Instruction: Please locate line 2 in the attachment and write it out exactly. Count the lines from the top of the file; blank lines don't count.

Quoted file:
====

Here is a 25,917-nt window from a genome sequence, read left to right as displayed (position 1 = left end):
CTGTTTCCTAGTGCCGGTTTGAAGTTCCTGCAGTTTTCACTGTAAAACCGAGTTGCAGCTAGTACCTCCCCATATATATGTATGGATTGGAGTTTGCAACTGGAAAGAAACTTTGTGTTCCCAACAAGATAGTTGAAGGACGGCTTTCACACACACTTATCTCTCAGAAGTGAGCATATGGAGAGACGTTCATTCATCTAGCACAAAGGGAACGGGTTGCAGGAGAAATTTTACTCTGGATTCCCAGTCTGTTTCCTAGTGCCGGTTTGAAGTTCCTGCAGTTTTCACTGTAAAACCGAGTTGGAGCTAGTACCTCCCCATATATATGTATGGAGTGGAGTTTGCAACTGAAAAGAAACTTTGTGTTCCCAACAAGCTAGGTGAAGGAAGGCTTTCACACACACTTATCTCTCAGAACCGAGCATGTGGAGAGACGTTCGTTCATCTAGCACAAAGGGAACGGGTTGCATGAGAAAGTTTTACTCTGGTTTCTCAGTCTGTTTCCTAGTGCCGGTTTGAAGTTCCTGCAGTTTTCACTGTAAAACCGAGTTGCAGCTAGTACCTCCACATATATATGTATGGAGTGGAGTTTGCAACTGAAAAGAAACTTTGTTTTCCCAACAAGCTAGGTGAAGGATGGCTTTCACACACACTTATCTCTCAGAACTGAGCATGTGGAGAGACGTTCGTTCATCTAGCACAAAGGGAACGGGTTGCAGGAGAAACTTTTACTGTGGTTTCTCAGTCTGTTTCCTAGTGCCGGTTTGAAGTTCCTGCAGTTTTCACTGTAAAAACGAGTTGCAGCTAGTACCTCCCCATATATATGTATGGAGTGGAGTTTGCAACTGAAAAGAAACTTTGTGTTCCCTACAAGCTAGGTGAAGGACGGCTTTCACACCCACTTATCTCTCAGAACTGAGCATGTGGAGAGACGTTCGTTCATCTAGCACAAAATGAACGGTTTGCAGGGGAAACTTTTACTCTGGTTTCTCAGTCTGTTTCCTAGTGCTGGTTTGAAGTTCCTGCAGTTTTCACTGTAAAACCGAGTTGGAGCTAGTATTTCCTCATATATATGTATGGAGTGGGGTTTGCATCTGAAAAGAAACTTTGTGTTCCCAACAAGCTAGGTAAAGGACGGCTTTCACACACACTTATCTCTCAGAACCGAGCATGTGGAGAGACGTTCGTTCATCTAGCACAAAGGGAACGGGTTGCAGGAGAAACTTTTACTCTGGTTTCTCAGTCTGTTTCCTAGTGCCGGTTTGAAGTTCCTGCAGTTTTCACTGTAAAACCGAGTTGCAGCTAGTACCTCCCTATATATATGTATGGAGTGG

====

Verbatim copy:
CTGTTTCCTAGTGCCGGTTTGAAGTTCCTGCAGTTTTCACTGTAAAACCGAGTTGCAGCTAGTACCTCCCCATATATATGTATGGATTGGAGTTTGCAACTGGAAAGAAACTTTGTGTTCCCAACAAGATAGTTGAAGGACGGCTTTCACACACACTTATCTCTCAGAAGTGAGCATATGGAGAGACGTTCATTCATCTAGCACAAAGGGAACGGGTTGCAGGAGAAATTTTACTCTGGATTCCCAGTCTGTTTCCTAGTGCCGGTTTGAAGTTCCTGCAGTTTTCACTGTAAAACCGAGTTGGAGCTAGTACCTCCCCATATATATGTATGGAGTGGAGTTTGCAACTGAAAAGAAACTTTGTGTTCCCAACAAGCTAGGTGAAGGAAGGCTTTCACACACACTTATCTCTCAGAACCGAGCATGTGGAGAGACGTTCGTTCATCTAGCACAAAGGGAACGGGTTGCATGAGAAAGTTTTACTCTGGTTTCTCAGTCTGTTTCCTAGTGCCGGTTTGAAGTTCCTGCAGTTTTCACTGTAAAACCGAGTTGCAGCTAGTACCTCCACATATATATGTATGGAGTGGAGTTTGCAACTGAAAAGAAACTTTGTTTTCCCAACAAGCTAGGTGAAGGATGGCTTTCACACACACTTATCTCTCAGAACTGAGCATGTGGAGAGACGTTCGTTCATCTAGCACAAAGGGAACGGGTTGCAGGAGAAACTTTTACTGTGGTTTCTCAGTCTGTTTCCTAGTGCCGGTTTGAAGTTCCTGCAGTTTTCACTGTAAAAACGAGTTGCAGCTAGTACCTCCCCATATATATGTATGGAGTGGAGTTTGCAACTGAAAAGAAACTTTGTGTTCCCTACAAGCTAGGTGAAGGACGGCTTTCACACCCACTTATCTCTCAGAACTGAGCATGTGGAGAGACGTTCGTTCATCTAGCACAAAATGAACGGTTTGCAGGGGAAACTTTTACTCTGGTTTCTCAGTCTGTTTCCTAGTGCTGGTTTGAAGTTCCTGCAGTTTTCACTGTAAAACCGAGTTGGAGCTAGTATTTCCTCATATATATGTATGGAGTGGGGTTTGCATCTGAAAAGAAACTTTGTGTTCCCAACAAGCTAGGTAAAGGACGGCTTTCACACACACTTATCTCTCAGAACCGAGCATGTGGAGAGACGTTCGTTCATCTAGCACAAAGGGAACGGGTTGCAGGAGAAACTTTTACTCTGGTTTCTCAGTCTGTTTCCTAGTGCCGGTTTGAAGTTCCTGCAGTTTTCACTGTAAAACCGAGTTGCAGCTAGTACCTCCCTATATATATGTATGGAGTGG